While the threat of coronavirus will only be with us temporarily, threats from climate change like heat waves, floods, extreme storms, and wildfires will cause damage for years. In this literature review, I will talk about how people staying at home from the Coronavirus pandemic is affecting climate change. The three main topics in this review are Things People are Doing that Might Affect Climate Change, How Our Climate is Being Affected, and What Happens After the pandemic is over. I have found that although we have improved from what it was before and that at the moment the climate is changing for the better at high speeds, once the pandemic is over things will most likely return to normal and climate change will continue to happen with greenhouse gases and pollution. There were many resources about this topic, so I combined the topics from some of these resources and made my own conclusions as well as adding many parts from their articles. Things People are Doing that Might Affect Climate Change Throughout the spread of the coronavirus, this pandemic has affected the lives of many people in many ways. The most obvious would be schools and businesses closing due to social distancing. No one is going to large gatherings or restaurants in fear of the virus, and no one is using public transportation such as subways or buses. People are working from home with less or no flights or traveling. People are also going to less places such as shops and stores, and instead using online shopping and delivery to get their products, if there are any. There is less products in store, and people often have to wait months for an item to arrive at their doorstep. The virus has also caused communities to fall apart. People are uncomfortable around others, and it is causing panic. Furthermore, this has caused a huge economic disaster. Many people are unemployed and hospitals are overloaded. Farmers have too much food while consumers don’t have enough. There have been 247,000 deaths and 3.5 million confirmed cases worldwide. Lastly, stock markets are falling and political leaders are learning that they should be prepared. The virus has made a difference in everyone’s lives and the world. There is a shutdown of economic activity with everyone staying home and less transportation. Without industries working and cars on the road, there is also a huge reduction in the use of fossils fuels and carbon emissions around the globe. With less transportation, there is less greenhouse gases in the air and less pollution. The virus is also showing what people really need, because not many necessities such as food and toilet paper are available anymore. No one is buying oil because they don’t need it, and activities that cause pollution are decreasing. All of the above actions are causing the climate to change. But what was the climate like before? Well, it was as bad as you might imagine. Temperatures were rising, as 2010 – 2019 was the hottest decade in the world, and 19 of the 20 hottest years in history were after 2001 (1998 was also one). Furthermore, in 2018, 821 million people were undernourished partly due to climate and more than 35 million people were affected by floods alone. There were more than 1,600 deaths related to heatwaves and wildfires, more than 2 million people displaced by weather or climate disaster, and the temperature and sea level were rising at an increasingly dangerous level. Global warming was expected to continue as well as sea level rises and extreme weather events such as heat waves. Sea ice and glaciers were also decreasing and there was more carbon dioxide. In fact, there was expected to be no ice in the arctic within the next few years and global temperatures were expected to rise 10 degree Fahrenheit. We are the reason all of this is happening. People were using 75% more of the earth’s resources than what the earth could provide. How Our Climate is Being Affected Now, because of all of these changes in our daily activities, what has this done to our climate? Well, our actions have caused some major differences, the most important being that carbon emissions have dropped. In China, in February alone carbon emissions dropped about 25%, which is about 200 million tons of carbon dioxide and more than half the annual emissions in Britain. You can see this difference in the satellite image from NASA below. What used to be filled with pollution is now almost completely clean. But although people’s individual consumption habits have changed, they mean much less than global changes. When China’s emissions went down 25%, it was mostly because industrial manufacturing suddenly stopped, not traveling or consumption rates decreasing. This has also led to global oil damage with the biggest decrease in history of more than 10 million barrels less per day because almost no traveling is going on. There has also been a huge reduction in nitrogen dioxide around the globe with Italy, Spain, and the UK having quick decreases in nitrogen dioxide emissions. The global reduction in fossil fuels is expected to be at least 5% in total, which is a lot if you think about what a short time it has been compared to centuries of our existence. Additionally, pollution in New York has reduced by almost 50% because of the virus and 40% less coal is used at China’s six largest power plants since the end of 2019. The air we breathe has also been improved, with 11.4% more days with good quality air in 337 cities in China than a year ago. Overall in 2020, there may even be a global emission drop of 0.3%. There are many more major differences from this virus. Because driving has cut down 72% and aviation has cut down on 11% of the 23% global transportation greenhouse gas emissions, there has been much less pollution. Los Angeles, which has been the smoggiest city in America for 19 out of the last 20 years, now has clear skies and breathable air. With 80% of smog forming emissions coming from mobile sources such as cars, trucks, buses, trains, and ships, so because most of them are stopped, emissions will decrease by a lot. Decreased air pollution also has public health benefits, leading to a healthier lifestyle. Coronavirus has also been changing the climate that are not directly obvious. Right now, young people are protecting old people from virus, so later on old people might protect young people from climate change because young may experience severe climate change in their lifetime. The virus is also helping us find entertainment options that use less resources such as taking walks. This helps us reduce our consumption rate and produces less trash, helping the climate by making less pollution. It demonstrates how quickly communities and their government can act when the situation is urgent enough, and the importance of communities and national governments working together during a crisis, which might happen if climate change increases. There are still more changes in the climate from the virus, not all of them positive. Of course, there are more positive impacts such as less ambient seismic noise from less vehicles on the road (seismic noise is rumbles and vibrations from mass human transit). Scientists have also discovered through satellite images that the earth’s crust is also moving less. The virus helps us understand what we could potentially do to prevent climate change. The Grand Canal in Venice which is normally filled with boat traffic (causing water pollution) is now completely clear. But people are setting up campfires in their backyards for entertainment, negatively impacting our overall air quality. Companies may also be more or less open to work from home policies, depending on the experience. Another negative impact is that the pandemic could slow or stop the use of clean energy because it is hard for companies to find money for solar, wind, and electric grid projects, as well as stop new projects. Lockdowns and social distancing have also caused climate research to slow or stop and World Leader gatherings to talk about climate change have been delayed or canceled. What Happens After?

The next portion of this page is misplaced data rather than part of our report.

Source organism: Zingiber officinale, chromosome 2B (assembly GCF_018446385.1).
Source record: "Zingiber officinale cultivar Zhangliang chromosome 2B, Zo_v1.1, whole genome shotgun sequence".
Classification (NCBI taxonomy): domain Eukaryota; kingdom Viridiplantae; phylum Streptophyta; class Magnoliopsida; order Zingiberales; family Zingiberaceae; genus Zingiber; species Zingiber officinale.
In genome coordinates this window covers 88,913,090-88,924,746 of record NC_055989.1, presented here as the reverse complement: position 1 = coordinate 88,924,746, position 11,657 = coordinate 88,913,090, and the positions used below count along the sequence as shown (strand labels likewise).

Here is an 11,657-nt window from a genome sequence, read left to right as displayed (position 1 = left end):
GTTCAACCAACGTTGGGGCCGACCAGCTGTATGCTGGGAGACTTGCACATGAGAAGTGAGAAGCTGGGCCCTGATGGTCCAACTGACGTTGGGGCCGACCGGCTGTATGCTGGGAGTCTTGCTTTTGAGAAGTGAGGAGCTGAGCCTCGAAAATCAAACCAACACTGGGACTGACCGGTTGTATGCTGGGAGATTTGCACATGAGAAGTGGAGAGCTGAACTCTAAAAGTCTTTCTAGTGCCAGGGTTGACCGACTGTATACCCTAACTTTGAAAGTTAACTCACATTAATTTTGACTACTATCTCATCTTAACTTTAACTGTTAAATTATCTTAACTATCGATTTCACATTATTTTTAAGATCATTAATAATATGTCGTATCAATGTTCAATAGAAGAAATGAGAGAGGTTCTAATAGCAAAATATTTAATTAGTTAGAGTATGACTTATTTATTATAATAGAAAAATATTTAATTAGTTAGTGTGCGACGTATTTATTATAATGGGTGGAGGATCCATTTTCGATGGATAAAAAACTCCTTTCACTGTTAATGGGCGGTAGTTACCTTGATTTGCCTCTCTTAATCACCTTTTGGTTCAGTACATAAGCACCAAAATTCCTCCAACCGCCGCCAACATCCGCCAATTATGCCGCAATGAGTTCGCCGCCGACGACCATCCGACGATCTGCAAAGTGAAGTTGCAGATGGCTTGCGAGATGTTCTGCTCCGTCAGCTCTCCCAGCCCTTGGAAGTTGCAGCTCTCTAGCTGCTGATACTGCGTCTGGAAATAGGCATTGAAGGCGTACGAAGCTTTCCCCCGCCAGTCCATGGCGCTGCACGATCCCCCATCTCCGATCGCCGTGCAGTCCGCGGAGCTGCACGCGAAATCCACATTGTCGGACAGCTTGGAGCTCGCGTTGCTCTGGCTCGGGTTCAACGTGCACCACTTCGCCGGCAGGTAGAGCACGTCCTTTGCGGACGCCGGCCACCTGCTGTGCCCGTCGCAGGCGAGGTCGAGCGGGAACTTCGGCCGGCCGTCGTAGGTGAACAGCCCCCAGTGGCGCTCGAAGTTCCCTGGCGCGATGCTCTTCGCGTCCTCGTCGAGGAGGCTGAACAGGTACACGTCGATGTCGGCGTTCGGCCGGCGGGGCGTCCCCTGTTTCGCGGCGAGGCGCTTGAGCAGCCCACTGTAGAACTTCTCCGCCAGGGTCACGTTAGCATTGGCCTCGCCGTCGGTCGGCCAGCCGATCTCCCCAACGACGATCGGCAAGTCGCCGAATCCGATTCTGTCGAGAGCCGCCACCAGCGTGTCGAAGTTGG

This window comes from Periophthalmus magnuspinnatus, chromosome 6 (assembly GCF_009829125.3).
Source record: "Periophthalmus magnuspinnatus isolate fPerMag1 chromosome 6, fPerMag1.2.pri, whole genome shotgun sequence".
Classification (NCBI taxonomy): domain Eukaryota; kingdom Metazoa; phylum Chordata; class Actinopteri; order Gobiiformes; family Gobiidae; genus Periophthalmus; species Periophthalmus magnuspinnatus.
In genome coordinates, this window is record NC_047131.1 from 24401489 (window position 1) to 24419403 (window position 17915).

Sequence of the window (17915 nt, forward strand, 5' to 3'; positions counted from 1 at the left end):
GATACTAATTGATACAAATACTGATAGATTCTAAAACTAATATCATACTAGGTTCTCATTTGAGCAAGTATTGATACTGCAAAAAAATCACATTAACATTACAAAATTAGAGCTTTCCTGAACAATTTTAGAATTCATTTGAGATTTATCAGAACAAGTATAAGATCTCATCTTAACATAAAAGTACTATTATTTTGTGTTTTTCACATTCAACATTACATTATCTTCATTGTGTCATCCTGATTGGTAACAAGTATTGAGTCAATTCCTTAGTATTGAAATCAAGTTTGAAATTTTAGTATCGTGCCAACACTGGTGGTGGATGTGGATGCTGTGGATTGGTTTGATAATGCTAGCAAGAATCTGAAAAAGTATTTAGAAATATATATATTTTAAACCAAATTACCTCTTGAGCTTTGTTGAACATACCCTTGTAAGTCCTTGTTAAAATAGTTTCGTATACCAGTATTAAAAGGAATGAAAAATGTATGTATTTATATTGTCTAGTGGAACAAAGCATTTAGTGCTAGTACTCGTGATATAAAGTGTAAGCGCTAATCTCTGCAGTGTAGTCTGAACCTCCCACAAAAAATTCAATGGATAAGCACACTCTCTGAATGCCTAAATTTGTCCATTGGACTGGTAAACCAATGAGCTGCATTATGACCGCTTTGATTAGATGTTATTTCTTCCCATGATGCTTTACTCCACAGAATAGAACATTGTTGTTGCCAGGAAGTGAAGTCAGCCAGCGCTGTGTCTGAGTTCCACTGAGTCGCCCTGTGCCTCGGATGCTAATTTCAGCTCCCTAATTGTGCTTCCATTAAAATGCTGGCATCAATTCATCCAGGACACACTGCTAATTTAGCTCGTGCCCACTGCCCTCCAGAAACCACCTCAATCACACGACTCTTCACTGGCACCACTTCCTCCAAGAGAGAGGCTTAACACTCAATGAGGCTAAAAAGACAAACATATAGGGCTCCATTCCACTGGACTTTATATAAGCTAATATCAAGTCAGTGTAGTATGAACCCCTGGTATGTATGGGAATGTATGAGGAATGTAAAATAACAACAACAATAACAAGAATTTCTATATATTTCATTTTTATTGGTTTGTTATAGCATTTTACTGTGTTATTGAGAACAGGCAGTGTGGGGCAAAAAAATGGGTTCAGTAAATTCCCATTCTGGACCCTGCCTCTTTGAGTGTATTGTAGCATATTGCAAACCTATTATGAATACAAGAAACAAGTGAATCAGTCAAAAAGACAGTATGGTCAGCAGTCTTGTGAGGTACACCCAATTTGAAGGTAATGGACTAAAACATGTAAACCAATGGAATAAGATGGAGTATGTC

Even though this virus has made drastic changes in our lives, will it be enough to stay this way? Well, probably not. Even though we stopped emitting as much greenhouse gases, global warming would and still is happening for at least several more decades or centuries. This is because it takes a long time for the earth and oceans to respond because carbon dioxide can stay in the air for hundreds of years. This is also part of the reason why climate change is not being addressed now. Because most people can’t feel the effects of climate change right away, they are not aware that it is a problem. By the time they do, it will be too late. Already, things are starting to return to normal. In China, cars are starting to be on the road and people are going to work. Nitrogen dioxide levels have already started to increase because of this. In the image below, you can already see how at the end of the graph, coal consumption is starting to increase again. Dr. Phillip Fine with the South Coast Air Quality Management District thinks that the climate will return to what it was before once the pandemic is over. But there’s more. Fossil fuels are now cheaper, and consumption levels could rise above normal even though they are low now. The transition to sustainable energy such as solar and wind could also be put off. Carbon dioxide can be in the air for over 100 years, so a twelve to eighteen month (expected time to develop a vaccine) drop in emissions will probably not change things by much. Examples that things will probably bounce back is the 2008 financial crisis and the oil shocks of the 1970s. During these two past events, emissions bounced back and emissions recovered. Although this is more serious than both of these things, they are an excellent example of our ability to recover, whether in a good or bad way. If the pandemic continues to the end of the year, then demands from consumers could stay low and fossil fuels might not as recover quickly, so it all depends on how long the virus will last. A shorter time may actually mean a recovery for a longer period of time later on. According to Kimberly Nicholas, a sustainability science researcher at Lund University in Sweden, there are two ways this could go. One thing that could happen is that people who are avoiding traveling are appreciating spending time at home with families and focusing on important core priorities. This pandemic would highlight and show the importance of priorities and help people focus on the health and wellbeing of family, friends, and the community. This could help keep emissions lower in the long run with less traveling and more stay – at – home time. This would improve climate change for the better and hopefully this is what will happen. However, the other way this could go is that people putting off long distance trips will plan on taking them later. This is a problem because even before, frequent flying makes a large part of the carbon footprint, so if this happens emissions could bounce back and people could return to their old habits. Hopefully, people will realize their priorities and go the first option to create a better climate for themselves and other, even if they don’t realize it. In conclusion, I have learned many things about climate through this project. Although we are improving our climate with people staying in their homes and vehicles not on the road, it won’t last for long. Right now, our climate is improving at steady rates and there is much less carbon emissions and pollution, but things are already starting to return in places like China where people can go outside again. This is an important topic because it can show what would work to prevent climate change. Climate change is a big issue for us and we may be in the same situation in a few years because of it. From this topic, we can know what needs to be done to stop climate change. My project and how it will make history: In my project, I will make a website with a video about how people staying at home affects climate change. This will make “history” because it will show how important climate change is and that simply staying at home for a short amount of time isn’t enough to stop it at where it is now. Sources: https://www.pbs.org/newshour/show/as-the-world-stays-home-will-the-environment-improve https://climate.nasa.gov/faq/16/is-it-too-late-to-prevent-climate-change/ https://www.bbc.com/future/article/20200326-covid-19-the-impact-of-coronavirus-on-the-environment https://www.latimes.com/environment/story/2020-03-24/what-coronavirus-like-response-to-climate-crisis-would-look-like https://e360.yale.edu/features/coronavirus-holds-key-lessons-on-how-to-fight-climate-change https://www.commondreams.org/views/2020/04/19/lessons-covid-19-address-climate-crisis https://www.kcrw.com/news/shows/greater-la/environmental-perks-of-covid-19/covid-environment https://time.com/5813778/coronavirus-climate-success/ https://hub.jhu.edu/2020/04/15/peter-decarlo-air-quality-social-distancing/ https://www.greenpeace.org/canada/en/story/30174/covid-19-climate-environment-the-answers-to-your-questions/ https://www.nytimes.com/2020/03/27/opinion/sunday/coronavirus-climate-change.html https://writingcenter.ashford.edu/sites/default/files/inline-files/Sample%20Literature%20Review_0.pdf https://www.dcu.ie/sites/default/files/students_learning/scientific_lit_review_workshop_ug.pdf